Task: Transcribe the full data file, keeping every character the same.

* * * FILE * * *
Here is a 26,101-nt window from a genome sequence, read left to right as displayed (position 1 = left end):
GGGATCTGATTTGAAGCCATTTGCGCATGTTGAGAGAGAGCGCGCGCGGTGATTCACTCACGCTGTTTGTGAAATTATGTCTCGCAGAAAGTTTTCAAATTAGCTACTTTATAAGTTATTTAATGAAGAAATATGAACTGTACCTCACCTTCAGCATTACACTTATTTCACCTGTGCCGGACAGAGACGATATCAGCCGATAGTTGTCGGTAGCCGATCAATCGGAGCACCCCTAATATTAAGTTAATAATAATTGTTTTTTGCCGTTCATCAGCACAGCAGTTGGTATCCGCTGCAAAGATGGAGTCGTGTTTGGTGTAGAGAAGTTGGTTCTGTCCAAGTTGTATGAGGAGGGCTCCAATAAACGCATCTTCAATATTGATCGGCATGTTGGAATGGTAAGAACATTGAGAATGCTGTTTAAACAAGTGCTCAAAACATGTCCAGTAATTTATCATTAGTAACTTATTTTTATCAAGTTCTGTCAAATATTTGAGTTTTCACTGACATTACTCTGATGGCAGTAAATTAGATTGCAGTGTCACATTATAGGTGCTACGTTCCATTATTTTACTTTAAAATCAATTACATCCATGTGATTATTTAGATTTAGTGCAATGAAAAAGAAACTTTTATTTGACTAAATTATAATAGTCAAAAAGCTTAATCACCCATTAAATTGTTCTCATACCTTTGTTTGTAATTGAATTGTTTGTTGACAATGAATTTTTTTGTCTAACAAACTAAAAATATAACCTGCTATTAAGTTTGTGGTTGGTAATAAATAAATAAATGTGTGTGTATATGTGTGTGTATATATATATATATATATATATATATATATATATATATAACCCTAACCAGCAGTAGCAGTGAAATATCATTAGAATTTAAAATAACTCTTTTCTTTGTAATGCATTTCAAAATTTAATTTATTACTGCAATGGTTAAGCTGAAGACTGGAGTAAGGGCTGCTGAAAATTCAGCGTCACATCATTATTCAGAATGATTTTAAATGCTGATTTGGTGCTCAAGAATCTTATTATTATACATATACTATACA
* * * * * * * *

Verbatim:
Here is a 26,101-nt window from a genome sequence, read left to right as displayed (position 1 = left end):
GGGATCTGATTTGAAGCCATTTGCGCATGTTGAGAGAGAGCGCGCGCGGTGATTCACTCACGCTGTTTGTGAAATTATGTCTCGCAGAAAGTTTTCAAATTAGCTACTTTATAAGTTATTTAATGAAGAAATATGAACTGTACCTCACCTTCAGCATTACACTTATTTCACCTGTGCCGGACAGAGACGATATCAGCCGATAGTTGTCGGTAGCCGATCAATCGGAGCACCCCTAATATTAAGTTAATAATAATTGTTTTTTGCCGTTCATCAGCACAGCAGTTGGTATCCGCTGCAAAGATGGAGTCGTGTTTGGTGTAGAGAAGTTGGTTCTGTCCAAGTTGTATGAGGAGGGCTCCAATAAACGCATCTTCAATATTGATCGGCATGTTGGAATGGTAAGAACATTGAGAATGCTGTTTAAACAAGTGCTCAAAACATGTCCAGTAATTTATCATTAGTAACTTATTTTTATCAAGTTCTGTCAAATATTTGAGTTTTCACTGACATTACTCTGATGGCAGTAAATTAGATTGCAGTGTCACATTATAGGTGCTACGTTCCATTATTTTACTTTAAAATCAATTACATCCATGTGATTATTTAGATTTAGTGCAATGAAAAAGAAACTTTTATTTGACTAAATTATAATAGTCAAAAAGCTTAATCACCCATTAAATTGTTCTCATACCTTTGTTTGTAATTGAATTGTTTGTTGACAATGAATTTTTTTGTCTAACAAACTAAAAATATAACCTGCTATTAAGTTTGTGGTTGGTAATAAATAAATAAATGTGTGTGTATATGTGTGTGTATATATATATATATATATATATATATATATATATATATAACCCTAACCAGCAGTAGCAGTGAAATATCATTAGAATTTAAAATAACTCTTTTCTTTGTAATGCATTTCAAAATTTAATTTATTACTGCAATGGTTAAGCTGAAGACTGGAGTAAGGGCTGCTGAAAATTCAGCGTCACATCATTATTCAGAATGATTTTAAATGCTGATTTGGTGCTCAAGAATCTTATTATTATACATATACTATACA